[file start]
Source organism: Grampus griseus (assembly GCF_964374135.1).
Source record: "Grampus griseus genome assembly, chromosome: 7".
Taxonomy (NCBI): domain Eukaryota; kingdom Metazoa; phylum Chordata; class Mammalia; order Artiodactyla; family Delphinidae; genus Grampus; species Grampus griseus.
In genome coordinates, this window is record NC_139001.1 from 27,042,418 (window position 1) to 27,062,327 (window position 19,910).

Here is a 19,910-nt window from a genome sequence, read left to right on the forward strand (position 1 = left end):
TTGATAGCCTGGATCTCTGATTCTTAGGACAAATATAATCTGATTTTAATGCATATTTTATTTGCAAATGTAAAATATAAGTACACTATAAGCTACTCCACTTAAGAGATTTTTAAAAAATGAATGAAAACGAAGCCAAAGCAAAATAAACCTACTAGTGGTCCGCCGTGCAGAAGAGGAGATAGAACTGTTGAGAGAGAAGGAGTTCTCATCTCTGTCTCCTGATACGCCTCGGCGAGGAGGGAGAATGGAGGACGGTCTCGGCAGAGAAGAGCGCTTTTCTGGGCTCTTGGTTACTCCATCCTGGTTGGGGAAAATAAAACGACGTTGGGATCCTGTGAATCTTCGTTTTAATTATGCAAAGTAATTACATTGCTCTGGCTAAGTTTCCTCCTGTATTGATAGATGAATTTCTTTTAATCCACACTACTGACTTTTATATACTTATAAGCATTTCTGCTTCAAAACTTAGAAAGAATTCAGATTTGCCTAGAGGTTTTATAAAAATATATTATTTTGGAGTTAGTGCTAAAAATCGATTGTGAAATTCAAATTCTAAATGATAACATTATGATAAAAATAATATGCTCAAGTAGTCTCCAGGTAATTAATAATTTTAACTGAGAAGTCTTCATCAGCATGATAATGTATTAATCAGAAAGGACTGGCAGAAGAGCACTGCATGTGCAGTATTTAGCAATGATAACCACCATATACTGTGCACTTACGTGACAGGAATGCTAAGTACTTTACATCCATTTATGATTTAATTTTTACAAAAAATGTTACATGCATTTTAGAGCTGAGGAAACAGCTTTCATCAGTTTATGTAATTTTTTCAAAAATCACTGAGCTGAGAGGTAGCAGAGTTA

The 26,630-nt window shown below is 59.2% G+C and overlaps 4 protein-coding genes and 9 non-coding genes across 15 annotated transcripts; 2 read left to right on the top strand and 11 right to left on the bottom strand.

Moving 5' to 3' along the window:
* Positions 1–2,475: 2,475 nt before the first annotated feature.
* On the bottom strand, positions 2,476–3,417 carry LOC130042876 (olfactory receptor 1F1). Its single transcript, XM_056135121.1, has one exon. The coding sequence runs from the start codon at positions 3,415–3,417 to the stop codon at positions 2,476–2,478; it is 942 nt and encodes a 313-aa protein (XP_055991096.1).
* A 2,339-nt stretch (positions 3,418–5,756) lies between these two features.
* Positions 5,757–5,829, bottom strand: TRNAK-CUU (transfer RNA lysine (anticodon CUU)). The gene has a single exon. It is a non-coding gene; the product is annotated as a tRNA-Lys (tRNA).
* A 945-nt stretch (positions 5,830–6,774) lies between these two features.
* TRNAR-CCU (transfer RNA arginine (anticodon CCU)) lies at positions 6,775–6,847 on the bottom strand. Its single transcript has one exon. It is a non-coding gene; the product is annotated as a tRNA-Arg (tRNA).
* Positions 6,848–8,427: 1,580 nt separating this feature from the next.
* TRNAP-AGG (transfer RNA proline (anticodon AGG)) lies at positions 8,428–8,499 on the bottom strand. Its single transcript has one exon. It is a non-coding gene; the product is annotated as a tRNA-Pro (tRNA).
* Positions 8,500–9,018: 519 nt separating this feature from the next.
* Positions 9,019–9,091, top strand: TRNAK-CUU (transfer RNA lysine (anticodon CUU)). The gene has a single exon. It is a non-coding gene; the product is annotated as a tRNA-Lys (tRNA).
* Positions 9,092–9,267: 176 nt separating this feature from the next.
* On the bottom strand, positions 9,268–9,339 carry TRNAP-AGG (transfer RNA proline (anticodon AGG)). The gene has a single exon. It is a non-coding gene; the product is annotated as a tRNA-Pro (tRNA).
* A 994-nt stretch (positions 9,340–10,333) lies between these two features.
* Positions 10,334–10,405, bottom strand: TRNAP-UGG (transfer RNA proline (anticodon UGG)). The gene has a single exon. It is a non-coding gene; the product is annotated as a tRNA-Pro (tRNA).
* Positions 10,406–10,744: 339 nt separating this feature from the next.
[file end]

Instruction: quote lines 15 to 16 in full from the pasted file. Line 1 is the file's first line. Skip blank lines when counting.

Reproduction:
* Positions 6,848–8,427: 1,580 nt separating this feature from the next.
* TRNAP-AGG (transfer RNA proline (anticodon AGG)) lies at positions 8,428–8,499 on the bottom strand. Its single transcript has one exon. It is a non-coding gene; the product is annotated as a tRNA-Pro (tRNA).